As an early acoustic demo, For Tomorrow sounded more like an outtake from David Bowie’s Hunky Dory album than the statement of intent it would become for Blur. Fleshed out in the studio with producer Stephen Street, Modern Life Is Rubbish’s opening song and lead single introduced everything anyone needed to know about Damon Albarn’s – and, by extension, the band’s – development in the two years since the release of Leisure. A short series of boy-girl vignettes depicts the uncertainty of life for a generation seeking to make its way in in England’s capital in the wake of the early-90s recession, before an ambiguous domestic denouement – tea, telly, a trip to Primrose Hill to take in the London skyline – offers the weary remark that gives Blur’s second album its name. The reference to Emperor’s Gate, in West London, is a deliberate nod to both a former stomping ground of Albarn’s parents and the street on which John Lennon made his first London home, though Albarn himself is here more obviously graduating from the school of Ray Davies lyric-writing. Widescreen strings give the localised observations a universal relatability, while the female backing singers make good on their task of imitating the work of lesser-known figures in British pop: Thunderthighs, vocal foils to Mott The Hoople and Lou Reed (on his Bowie-produced Transformer album).

As a group, Blur unabashedly claim their place in the British pop pantheon with For Tomorrow, drummer Dave Rowntree laying down a solid beat for Coxon’s sharp, art-rock chords and Alex James’ winding bass work, while the song’s jolly-sounding “la-la” chorus evokes the all-in-it-together camaraderie of early Britpop. Stick around for the Visit To Primrose Hill extended mix: picking up from the album edit’s fade are a further two minutes of brass accompaniment, timpani playing and wiry guitar lines. The Blur of legend had arrived.

Advert

A frivolous keyboard motif and the sampled promise that “Food processors are great!” open this insight into the hell of rush-hour travel. Graham Coxon lets his post-punk leanings show with scuzzy chords that land like the barrage of advertisements vying for commuters’ attention, while Albarn vents his distrust of sales pitches that don’t deliver on their promises (“I need a holiday somewhere in the sun/With all the people who are waiting/There never seems to be one”). A megaphone siren adds to the sense of perpetual emergency felt by huge swathes of the population who feel burned out and in need of a break.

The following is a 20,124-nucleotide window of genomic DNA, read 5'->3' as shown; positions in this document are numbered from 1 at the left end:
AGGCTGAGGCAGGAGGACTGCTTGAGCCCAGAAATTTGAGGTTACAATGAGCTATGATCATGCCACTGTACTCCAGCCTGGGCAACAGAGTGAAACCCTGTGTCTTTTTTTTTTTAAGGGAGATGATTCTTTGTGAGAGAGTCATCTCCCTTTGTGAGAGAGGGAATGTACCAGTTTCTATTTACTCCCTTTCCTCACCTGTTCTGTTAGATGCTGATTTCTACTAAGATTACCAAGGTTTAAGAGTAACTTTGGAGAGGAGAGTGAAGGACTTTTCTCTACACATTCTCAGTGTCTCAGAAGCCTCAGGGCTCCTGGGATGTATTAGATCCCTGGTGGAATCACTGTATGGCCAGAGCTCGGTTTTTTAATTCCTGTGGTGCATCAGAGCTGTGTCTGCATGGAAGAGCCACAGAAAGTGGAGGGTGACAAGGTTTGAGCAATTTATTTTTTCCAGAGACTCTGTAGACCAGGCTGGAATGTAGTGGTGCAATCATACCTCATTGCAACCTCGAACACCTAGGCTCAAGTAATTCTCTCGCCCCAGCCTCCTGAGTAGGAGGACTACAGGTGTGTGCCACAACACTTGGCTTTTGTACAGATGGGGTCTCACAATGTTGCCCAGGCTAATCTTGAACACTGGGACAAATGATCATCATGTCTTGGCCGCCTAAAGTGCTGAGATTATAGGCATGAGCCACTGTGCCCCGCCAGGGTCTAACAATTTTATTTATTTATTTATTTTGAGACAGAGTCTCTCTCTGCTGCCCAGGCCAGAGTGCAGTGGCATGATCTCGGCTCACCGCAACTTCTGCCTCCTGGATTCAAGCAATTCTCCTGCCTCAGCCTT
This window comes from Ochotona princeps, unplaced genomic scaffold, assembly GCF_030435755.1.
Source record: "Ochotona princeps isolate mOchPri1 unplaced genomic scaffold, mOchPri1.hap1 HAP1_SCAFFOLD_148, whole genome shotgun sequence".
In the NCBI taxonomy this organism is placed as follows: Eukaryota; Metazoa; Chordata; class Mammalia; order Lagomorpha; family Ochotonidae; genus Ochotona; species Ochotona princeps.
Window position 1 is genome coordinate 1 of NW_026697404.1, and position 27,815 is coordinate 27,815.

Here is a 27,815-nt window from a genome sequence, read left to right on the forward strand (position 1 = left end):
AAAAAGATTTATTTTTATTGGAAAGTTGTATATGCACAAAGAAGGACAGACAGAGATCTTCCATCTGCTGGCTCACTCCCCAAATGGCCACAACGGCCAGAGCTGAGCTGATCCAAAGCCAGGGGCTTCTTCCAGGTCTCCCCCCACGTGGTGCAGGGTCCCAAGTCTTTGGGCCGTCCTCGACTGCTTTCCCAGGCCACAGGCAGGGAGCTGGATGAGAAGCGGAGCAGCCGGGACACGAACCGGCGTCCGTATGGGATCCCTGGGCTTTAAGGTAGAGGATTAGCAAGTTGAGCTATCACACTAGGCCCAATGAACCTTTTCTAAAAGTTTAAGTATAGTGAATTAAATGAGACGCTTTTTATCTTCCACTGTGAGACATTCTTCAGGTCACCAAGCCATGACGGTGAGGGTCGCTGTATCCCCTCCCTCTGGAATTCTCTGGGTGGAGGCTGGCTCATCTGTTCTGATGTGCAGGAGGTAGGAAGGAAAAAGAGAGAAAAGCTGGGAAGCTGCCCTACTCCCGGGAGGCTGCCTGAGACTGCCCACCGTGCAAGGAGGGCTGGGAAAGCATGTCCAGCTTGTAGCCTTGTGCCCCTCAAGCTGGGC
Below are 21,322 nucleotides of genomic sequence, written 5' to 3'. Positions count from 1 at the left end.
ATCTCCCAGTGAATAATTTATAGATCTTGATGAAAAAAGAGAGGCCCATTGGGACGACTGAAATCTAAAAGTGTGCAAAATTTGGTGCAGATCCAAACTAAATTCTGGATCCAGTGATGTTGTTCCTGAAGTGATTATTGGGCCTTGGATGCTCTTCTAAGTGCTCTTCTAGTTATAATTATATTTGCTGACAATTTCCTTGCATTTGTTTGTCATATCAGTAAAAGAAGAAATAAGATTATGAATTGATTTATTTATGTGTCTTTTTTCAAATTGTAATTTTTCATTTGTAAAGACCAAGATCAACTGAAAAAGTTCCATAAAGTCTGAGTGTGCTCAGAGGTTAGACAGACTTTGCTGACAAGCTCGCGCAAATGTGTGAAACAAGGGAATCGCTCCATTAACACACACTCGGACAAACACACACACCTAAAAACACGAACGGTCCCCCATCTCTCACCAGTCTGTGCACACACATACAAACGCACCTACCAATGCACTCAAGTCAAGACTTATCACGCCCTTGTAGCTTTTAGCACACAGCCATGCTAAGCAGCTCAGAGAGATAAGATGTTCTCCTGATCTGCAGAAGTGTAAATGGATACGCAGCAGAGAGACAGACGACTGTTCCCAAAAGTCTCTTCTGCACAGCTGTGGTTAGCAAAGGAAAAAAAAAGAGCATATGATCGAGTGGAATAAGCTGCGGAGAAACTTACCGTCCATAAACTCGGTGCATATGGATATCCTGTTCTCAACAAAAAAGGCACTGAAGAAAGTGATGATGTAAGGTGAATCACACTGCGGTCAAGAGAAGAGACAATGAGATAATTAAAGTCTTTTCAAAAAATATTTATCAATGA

Colin Zeal

The sort of scathing character sketch that would pop up again on Blur’s fifth album, The Great Escape (see Charmless Man), Colin Zeal is less about sympathising with the overworked and the undervalued, and more about satirising the kind of people you might find installed as their line manager. Zeal’s irritating self-satisfaction (“Looks at his watch, he’s on time yet again”) is partnered with a bassline which spins on the spot like that ostensibly busy co-worker who creates more work than they complete. Coxon’s pre-verse guitar fills create an almost mocking theme for said colleague’s approach; Albarn’s “Butlins Tannoy vocal” part gives voice to the echo chamber that is the inside of their skull.

Pressure On Julian

With its panned guitars and woozy time signature, Pressure On Julian approximates the dizzying panic that comes from feeling life is closing in on all sides, and nightly performances of the song provided something of a release valve for Blur during their short co-headlining Rollercoaster tour of spring 1992. Rather than one of Albarn’s characters, the Julian in the title was Julian Cope – an in-joke of Albarn’s, who once said that he enjoyed slipping musical and lyrical references to The Teardrop Explodes’ neo-psychedelic frontman into Blur’s songs because it drove Food Records boss – and former Teardrops keyboardist – David Balfe “bananas”. The “magical transit children” of the chorus, meanwhile, were picked up from a piece of graffiti the group spotted while posing for a Melody Maker photo shoot in the Kings Cross area – a touch that ensured London life wove its way into even the album’s more impressionistic songs.

Star Shaped

Dissatisfaction with nine-to-five monotony is answered with a disingenuously chipper morale boost (“We don’t think you/You seem star-shaped”), as weekend beers and the carrot of a job advancement are what keeps this unnamed office drone going. The forced optimism of “a clean mental state” is expressed in Star Shaped’s upbeat melody, though its Beatlesy middle eight is cut through with some abrasive guitar – never far away when Blur need to roughen-up the edges a little (Coxon’s final Moog note, seemingly shooting off into infinity, was given an “anti cat and dog” credit in the album’s liner notes). One of the Modern Life Is Rubbish songs that best exemplifies the creative leap Albarn’s songwriting had taken prior to recording the album, Star Shaped also lent its name to an early Blur tour documentary, its lyrics bearing no small relevance to the grind of life on the road.

Blue Jeans

While most of the protagonists in Modern Life Is Rubbish are exhausted and nervy, Blue Jeans presents a rare exception: comfortable in his air-cushioned trainers, happy to wear the same clobber every day and content to while away time amid the throngs of tourists crowding Portobello Road’s weekend street market, this figure’s low drive is matched by an idle beat and a daydreaming melody adorned with Albarn’s go-to instrument for laidback moods, the melodica (see Clint Eastwood, from Gorillaz’s debut album). There’s a gentle love story here, too – though, this being the Albarn of the mid-90s, it’s not without hints of stagnation (“I don’t really want to change a thing/I want to stay this way forever”).

Chemical World